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Show Critique
Blending techniques, overall what works and doesn't?
Exif Data
  • Canon EOS 5D Mark IV
  • EF24-70mm f/4L IS USM
  • f/11
  • 26mm
  • 1/1.6666666666667
  • 320

Q&A Discussions

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  1. Matthew Saville

    Wow, what a gorgeous scene! Thanks for sharing this beautiful panorama, Sawyer. My main critique is that overall I do see an odd balance of strong, contrasty tones in the sky, with what feels like an imbalance versus the mid-ground and foreground. I’ll elaborate in another comment…

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  2. A
    Matthew Saville

    One thing I see is that the lighter tones in the sky here are a bit darker than the lighter tones in the sky just to the left of this spot. Since it’s pretty evident that the sun is actually setting just a little to the /right/ of this spot, then any area of sky to the /left/ shouldn’t be lighter, it should be a faint bit darker. Therefore, I’d blend this area just a little bit more naturally, so that the transition from the single brightest point outward is as smooth as possible.

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  3. B
    Matthew Saville

    …Here’s the spot I was talking about that seems a bit brighter than it ought to be.

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  4. C
    Matthew Saville

    Next, I do notice a couple faint seams in the empty blue sky here, from the pano stitching I assume. This usually happens when the stitching is either done without the lens’ vignetting correction profile being applied perfectly, or if the vignetting correction is as good as it can be, then maybe the images themselves didn’t have enough overlap to allow for perfectly smooth tones. Personally, for this reason I go with 50-60% overlap, even though it’s kinda overkill; it allows for smoother tonality in empty skies such as this area.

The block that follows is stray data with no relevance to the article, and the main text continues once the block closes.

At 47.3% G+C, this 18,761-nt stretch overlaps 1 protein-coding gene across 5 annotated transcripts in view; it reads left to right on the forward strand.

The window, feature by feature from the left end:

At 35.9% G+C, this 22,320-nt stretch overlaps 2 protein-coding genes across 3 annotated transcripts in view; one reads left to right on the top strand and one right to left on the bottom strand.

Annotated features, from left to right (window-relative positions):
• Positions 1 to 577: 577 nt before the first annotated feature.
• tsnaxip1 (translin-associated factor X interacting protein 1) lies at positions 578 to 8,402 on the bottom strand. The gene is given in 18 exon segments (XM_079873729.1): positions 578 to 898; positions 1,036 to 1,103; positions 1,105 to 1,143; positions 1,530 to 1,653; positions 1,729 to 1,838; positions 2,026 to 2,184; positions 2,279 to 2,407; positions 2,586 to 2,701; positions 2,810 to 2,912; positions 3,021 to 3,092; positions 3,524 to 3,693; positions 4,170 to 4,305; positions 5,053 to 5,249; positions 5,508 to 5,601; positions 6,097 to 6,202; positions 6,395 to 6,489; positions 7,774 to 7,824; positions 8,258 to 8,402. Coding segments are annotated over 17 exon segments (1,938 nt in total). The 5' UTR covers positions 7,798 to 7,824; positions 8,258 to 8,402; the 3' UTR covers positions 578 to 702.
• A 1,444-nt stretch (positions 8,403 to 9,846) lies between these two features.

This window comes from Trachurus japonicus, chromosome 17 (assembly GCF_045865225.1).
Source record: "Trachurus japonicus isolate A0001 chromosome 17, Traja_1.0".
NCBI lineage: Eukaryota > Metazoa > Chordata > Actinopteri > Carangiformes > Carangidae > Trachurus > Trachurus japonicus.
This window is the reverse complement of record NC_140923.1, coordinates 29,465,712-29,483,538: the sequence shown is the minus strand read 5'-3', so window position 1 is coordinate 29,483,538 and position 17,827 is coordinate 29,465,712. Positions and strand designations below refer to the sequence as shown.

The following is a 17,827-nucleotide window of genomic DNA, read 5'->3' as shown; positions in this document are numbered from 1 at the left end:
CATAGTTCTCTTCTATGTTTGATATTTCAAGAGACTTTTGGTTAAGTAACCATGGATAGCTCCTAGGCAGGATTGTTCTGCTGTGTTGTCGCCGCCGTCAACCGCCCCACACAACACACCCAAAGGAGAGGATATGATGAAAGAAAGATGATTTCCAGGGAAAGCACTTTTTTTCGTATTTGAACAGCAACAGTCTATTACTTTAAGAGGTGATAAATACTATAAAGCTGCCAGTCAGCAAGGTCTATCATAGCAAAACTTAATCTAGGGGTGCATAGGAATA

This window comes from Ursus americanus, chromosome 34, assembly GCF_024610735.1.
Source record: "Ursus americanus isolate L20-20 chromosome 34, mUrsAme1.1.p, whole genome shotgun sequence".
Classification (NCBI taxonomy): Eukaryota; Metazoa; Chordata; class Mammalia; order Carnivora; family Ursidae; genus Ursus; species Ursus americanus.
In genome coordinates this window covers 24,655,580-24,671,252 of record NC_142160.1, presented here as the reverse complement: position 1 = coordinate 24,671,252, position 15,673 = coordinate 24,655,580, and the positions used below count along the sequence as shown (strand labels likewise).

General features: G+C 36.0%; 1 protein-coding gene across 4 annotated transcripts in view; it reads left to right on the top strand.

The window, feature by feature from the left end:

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  5. D
    Matthew Saville

    Lastly, the brightness levels here seem to be a little unnatural; the hillside below this point seems brightly lit, while the trees and mountains closer to the lake seem in much darker shadow than they ought to be. I do understand that this hillside is indeed probably catching more of the glow from the sky and the clouds, and these trees and hills are in fact a bit more in shadow, however, I would have still processed the image to be just a little bit brighter (or generally, lest contrasty) in this mid-ground so that it can “join” the foreground with the horizon and the sky a little bit more easily. Otherwise the foreground seems like it doesn’t belong to the background.

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  6. E
    Matthew Saville

    Lastly, I’m not sure if this is an effect that happened in real life or if it’s from post-production, but there seems to be a bit of a “glow” effect applied to some of these harder light/dark edges. It looks like one of those dreamy special effects that really works best when there’s actually mist/fog in the scene, and not a clear crisp view such as this.

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  7. Matthew Saville

    Either way, remember that I’m just being super detail-oriented because this is already a stunning image, and to critique a great image you have to aim even higher. So, thanks again for sharing this beautiful scene!

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